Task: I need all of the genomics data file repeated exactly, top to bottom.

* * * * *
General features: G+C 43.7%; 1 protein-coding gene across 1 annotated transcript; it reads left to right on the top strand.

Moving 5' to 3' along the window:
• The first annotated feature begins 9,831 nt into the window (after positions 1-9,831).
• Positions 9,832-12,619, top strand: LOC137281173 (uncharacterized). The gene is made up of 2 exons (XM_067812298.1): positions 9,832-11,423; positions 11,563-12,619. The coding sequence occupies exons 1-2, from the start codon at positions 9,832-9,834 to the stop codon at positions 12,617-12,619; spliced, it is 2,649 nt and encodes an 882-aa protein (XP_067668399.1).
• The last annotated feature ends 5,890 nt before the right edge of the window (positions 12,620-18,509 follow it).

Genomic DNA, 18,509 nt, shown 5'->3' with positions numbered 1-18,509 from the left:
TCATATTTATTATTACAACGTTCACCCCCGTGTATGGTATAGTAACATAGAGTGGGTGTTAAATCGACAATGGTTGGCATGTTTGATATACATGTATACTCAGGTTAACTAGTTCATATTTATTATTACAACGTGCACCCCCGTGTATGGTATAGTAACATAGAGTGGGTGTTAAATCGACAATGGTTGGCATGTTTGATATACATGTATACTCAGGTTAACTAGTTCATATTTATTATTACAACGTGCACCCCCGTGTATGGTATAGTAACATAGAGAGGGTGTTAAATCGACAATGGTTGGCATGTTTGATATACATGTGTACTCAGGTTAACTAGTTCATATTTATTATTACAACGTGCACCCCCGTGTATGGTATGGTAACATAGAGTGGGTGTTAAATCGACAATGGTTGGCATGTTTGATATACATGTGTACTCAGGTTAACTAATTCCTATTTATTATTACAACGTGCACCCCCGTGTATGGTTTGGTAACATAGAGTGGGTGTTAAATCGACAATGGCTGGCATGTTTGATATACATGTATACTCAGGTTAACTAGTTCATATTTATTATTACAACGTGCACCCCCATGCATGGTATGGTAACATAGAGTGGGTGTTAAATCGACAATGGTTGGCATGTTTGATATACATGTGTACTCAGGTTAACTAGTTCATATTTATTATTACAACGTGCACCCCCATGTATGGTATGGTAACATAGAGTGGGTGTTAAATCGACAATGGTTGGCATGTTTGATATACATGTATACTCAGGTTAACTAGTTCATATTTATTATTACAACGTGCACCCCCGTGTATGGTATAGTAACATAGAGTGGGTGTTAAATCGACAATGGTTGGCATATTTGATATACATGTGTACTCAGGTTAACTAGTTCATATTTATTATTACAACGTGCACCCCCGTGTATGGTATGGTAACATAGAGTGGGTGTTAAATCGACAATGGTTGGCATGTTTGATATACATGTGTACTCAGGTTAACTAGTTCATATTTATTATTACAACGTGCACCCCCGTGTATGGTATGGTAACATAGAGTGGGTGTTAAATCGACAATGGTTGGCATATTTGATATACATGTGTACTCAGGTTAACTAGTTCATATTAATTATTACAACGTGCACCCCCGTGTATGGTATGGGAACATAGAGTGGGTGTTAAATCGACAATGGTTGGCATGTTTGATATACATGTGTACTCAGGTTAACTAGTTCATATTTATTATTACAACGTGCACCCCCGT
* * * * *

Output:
General features: G+C 43.7%; 1 protein-coding gene across 1 annotated transcript; it reads left to right on the top strand.

Moving 5' to 3' along the window:
• The first annotated feature begins 9,831 nt into the window (after positions 1-9,831).
• Positions 9,832-12,619, top strand: LOC137281173 (uncharacterized). The gene is made up of 2 exons (XM_067812298.1): positions 9,832-11,423; positions 11,563-12,619. The coding sequence occupies exons 1-2, from the start codon at positions 9,832-9,834 to the stop codon at positions 12,617-12,619; spliced, it is 2,649 nt and encodes an 882-aa protein (XP_067668399.1).
• The last annotated feature ends 5,890 nt before the right edge of the window (positions 12,620-18,509 follow it).

Genomic DNA, 18,509 nt, shown 5'->3' with positions numbered 1-18,509 from the left:
TCATATTTATTATTACAACGTTCACCCCCGTGTATGGTATAGTAACATAGAGTGGGTGTTAAATCGACAATGGTTGGCATGTTTGATATACATGTATACTCAGGTTAACTAGTTCATATTTATTATTACAACGTGCACCCCCGTGTATGGTATAGTAACATAGAGTGGGTGTTAAATCGACAATGGTTGGCATGTTTGATATACATGTATACTCAGGTTAACTAGTTCATATTTATTATTACAACGTGCACCCCCGTGTATGGTATAGTAACATAGAGAGGGTGTTAAATCGACAATGGTTGGCATGTTTGATATACATGTGTACTCAGGTTAACTAGTTCATATTTATTATTACAACGTGCACCCCCGTGTATGGTATGGTAACATAGAGTGGGTGTTAAATCGACAATGGTTGGCATGTTTGATATACATGTGTACTCAGGTTAACTAATTCCTATTTATTATTACAACGTGCACCCCCGTGTATGGTTTGGTAACATAGAGTGGGTGTTAAATCGACAATGGCTGGCATGTTTGATATACATGTATACTCAGGTTAACTAGTTCATATTTATTATTACAACGTGCACCCCCATGCATGGTATGGTAACATAGAGTGGGTGTTAAATCGACAATGGTTGGCATGTTTGATATACATGTGTACTCAGGTTAACTAGTTCATATTTATTATTACAACGTGCACCCCCATGTATGGTATGGTAACATAGAGTGGGTGTTAAATCGACAATGGTTGGCATGTTTGATATACATGTATACTCAGGTTAACTAGTTCATATTTATTATTACAACGTGCACCCCCGTGTATGGTATAGTAACATAGAGTGGGTGTTAAATCGACAATGGTTGGCATATTTGATATACATGTGTACTCAGGTTAACTAGTTCATATTTATTATTACAACGTGCACCCCCGTGTATGGTATGGTAACATAGAGTGGGTGTTAAATCGACAATGGTTGGCATGTTTGATATACATGTGTACTCAGGTTAACTAGTTCATATTTATTATTACAACGTGCACCCCCGTGTATGGTATGGTAACATAGAGTGGGTGTTAAATCGACAATGGTTGGCATATTTGATATACATGTGTACTCAGGTTAACTAGTTCATATTAATTATTACAACGTGCACCCCCGTGTATGGTATGGGAACATAGAGTGGGTGTTAAATCGACAATGGTTGGCATGTTTGATATACATGTGTACTCAGGTTAACTAGTTCATATTTATTATTACAACGTGCACCCCCGT